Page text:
Nearly 17% of childcare settings fear they will have to close their doors by Christmas, with just over half saying they will need emergency funding to stay open for the next six months.
The survey by the Early Years Alliance also found that only a quarter of childcare providers expect to make any profit between now and March, while two thirds said that the government had not done enough to support providers during the Covid-19 pandemic.
The Alliance is calling for an emergency Early Years Sufficiency Fund targeted at those childcare providers at risk of closure. Based on analysis of the 2,106 responses to the survey, independent early years research analysts Ceeda estimate that around £240 million in total would be needed for the fund over the next six months.
Childcare settings have been hit by a fall in demand this year due to the pandemic with providers seeing a 21 per cent fall in occupancy levels compared to this time last year.
Neil Leitch, chief executive of the Early Years Alliance, said: “We are now at a critical moment for the early years sector. With demand for places still significantly below what would typically be expected, and no sign of things returning to normal any time soon, many nurseries, pre-schools and childminders are reaching the point of no return.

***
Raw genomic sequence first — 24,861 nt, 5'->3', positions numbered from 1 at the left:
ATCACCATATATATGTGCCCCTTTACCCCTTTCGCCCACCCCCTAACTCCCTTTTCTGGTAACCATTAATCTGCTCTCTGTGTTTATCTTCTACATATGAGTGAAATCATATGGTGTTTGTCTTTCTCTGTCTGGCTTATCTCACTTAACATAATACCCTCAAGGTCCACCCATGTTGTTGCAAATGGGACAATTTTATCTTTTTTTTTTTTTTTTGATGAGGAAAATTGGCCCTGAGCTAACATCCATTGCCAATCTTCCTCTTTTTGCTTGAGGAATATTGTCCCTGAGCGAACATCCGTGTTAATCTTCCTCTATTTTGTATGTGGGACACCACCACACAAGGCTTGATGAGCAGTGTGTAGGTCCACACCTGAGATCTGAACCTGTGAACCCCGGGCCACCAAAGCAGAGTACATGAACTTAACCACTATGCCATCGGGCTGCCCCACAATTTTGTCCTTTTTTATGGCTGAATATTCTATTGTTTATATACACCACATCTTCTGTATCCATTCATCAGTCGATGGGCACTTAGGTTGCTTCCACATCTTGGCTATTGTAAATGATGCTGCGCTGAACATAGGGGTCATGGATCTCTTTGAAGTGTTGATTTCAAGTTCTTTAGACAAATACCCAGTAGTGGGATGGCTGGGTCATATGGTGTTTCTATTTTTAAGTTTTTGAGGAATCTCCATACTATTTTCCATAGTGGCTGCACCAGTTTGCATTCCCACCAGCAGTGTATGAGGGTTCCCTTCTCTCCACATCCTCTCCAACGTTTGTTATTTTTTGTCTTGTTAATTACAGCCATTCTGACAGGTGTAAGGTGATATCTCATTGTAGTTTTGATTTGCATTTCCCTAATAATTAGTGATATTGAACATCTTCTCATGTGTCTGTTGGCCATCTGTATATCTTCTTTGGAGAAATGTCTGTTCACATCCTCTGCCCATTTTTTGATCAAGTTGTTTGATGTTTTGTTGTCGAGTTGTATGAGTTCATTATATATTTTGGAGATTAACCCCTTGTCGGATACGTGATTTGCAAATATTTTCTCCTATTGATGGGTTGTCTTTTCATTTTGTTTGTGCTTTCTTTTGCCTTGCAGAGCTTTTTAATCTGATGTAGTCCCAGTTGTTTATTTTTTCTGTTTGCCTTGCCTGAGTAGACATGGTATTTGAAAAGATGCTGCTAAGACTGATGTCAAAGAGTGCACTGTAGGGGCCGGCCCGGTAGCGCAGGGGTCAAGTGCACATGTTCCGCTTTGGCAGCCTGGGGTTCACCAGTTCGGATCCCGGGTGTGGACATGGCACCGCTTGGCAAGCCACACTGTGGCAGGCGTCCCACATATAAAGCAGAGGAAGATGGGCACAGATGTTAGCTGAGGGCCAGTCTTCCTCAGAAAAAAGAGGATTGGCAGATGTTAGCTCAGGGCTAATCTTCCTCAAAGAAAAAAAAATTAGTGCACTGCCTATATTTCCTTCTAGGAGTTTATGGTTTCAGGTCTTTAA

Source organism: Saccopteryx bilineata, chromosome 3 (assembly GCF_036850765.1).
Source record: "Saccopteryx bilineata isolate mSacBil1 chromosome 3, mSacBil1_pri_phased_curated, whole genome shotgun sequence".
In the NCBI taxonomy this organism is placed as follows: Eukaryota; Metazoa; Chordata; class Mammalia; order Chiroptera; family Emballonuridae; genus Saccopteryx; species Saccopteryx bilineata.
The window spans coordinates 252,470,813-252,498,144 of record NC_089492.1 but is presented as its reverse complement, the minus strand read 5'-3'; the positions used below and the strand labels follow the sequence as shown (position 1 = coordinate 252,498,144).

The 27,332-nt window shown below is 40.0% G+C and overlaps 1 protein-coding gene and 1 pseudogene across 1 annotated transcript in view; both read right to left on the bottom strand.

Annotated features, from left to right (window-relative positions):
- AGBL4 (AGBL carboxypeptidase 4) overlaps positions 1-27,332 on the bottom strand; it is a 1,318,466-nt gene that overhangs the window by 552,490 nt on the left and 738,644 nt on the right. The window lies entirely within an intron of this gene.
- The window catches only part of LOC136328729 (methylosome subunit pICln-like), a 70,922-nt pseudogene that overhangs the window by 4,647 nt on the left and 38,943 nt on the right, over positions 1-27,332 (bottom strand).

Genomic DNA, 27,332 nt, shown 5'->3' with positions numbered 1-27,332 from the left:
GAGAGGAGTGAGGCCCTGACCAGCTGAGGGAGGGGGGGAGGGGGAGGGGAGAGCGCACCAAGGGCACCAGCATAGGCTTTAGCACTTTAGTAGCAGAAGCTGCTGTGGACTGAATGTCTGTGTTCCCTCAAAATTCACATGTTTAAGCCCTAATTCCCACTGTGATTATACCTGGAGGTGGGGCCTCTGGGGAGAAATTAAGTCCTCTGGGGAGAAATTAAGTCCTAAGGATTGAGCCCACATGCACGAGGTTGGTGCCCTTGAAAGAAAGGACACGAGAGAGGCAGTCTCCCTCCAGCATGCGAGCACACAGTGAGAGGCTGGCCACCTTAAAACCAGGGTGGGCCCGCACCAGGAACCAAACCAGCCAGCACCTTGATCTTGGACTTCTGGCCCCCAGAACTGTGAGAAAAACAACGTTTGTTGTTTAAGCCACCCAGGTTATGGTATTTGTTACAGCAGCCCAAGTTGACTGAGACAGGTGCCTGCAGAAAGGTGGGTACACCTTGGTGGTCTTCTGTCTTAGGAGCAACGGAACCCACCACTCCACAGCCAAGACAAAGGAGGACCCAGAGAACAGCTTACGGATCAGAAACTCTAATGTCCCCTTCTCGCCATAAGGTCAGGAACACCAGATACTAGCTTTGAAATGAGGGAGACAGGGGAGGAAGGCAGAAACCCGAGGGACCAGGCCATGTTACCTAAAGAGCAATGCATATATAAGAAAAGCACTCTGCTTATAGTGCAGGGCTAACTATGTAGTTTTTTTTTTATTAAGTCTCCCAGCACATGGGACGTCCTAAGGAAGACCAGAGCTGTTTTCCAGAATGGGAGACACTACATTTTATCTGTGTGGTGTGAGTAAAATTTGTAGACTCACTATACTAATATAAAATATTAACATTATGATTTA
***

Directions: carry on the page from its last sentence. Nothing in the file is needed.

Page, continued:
He added that “there is absolutely no excuse for the government’s continued indifference towards the early years sector” saying “quality early years provision is a central part of our social infrastructure, and should be treated as such. It’s not too late for the government to show that it recognises the value of the sector – both to the young children who benefit from quality early education, and the parents, and particularly mothers, who benefit from accessible care – and make the investment needed to safeguard the many thousands of providers in desperate need of support.”
The government has claimed that it is supporting the sector by ‘bulk buying’ early years places until the end of the year by funding councils based on last year’s childcare attendance figures. However, an Alliance Freedom of Information request investigation carried out in September found that in many cases, this money was not reaching the frontline, with one in six local authorities in England admitting that they were not adhering to government guidance on funding childcare providers based on last year’s numbers.
The full story, as reported by The Guardian can be found here.
Information on the Early Years Alliance #thisisearlyyears campaign can be found here.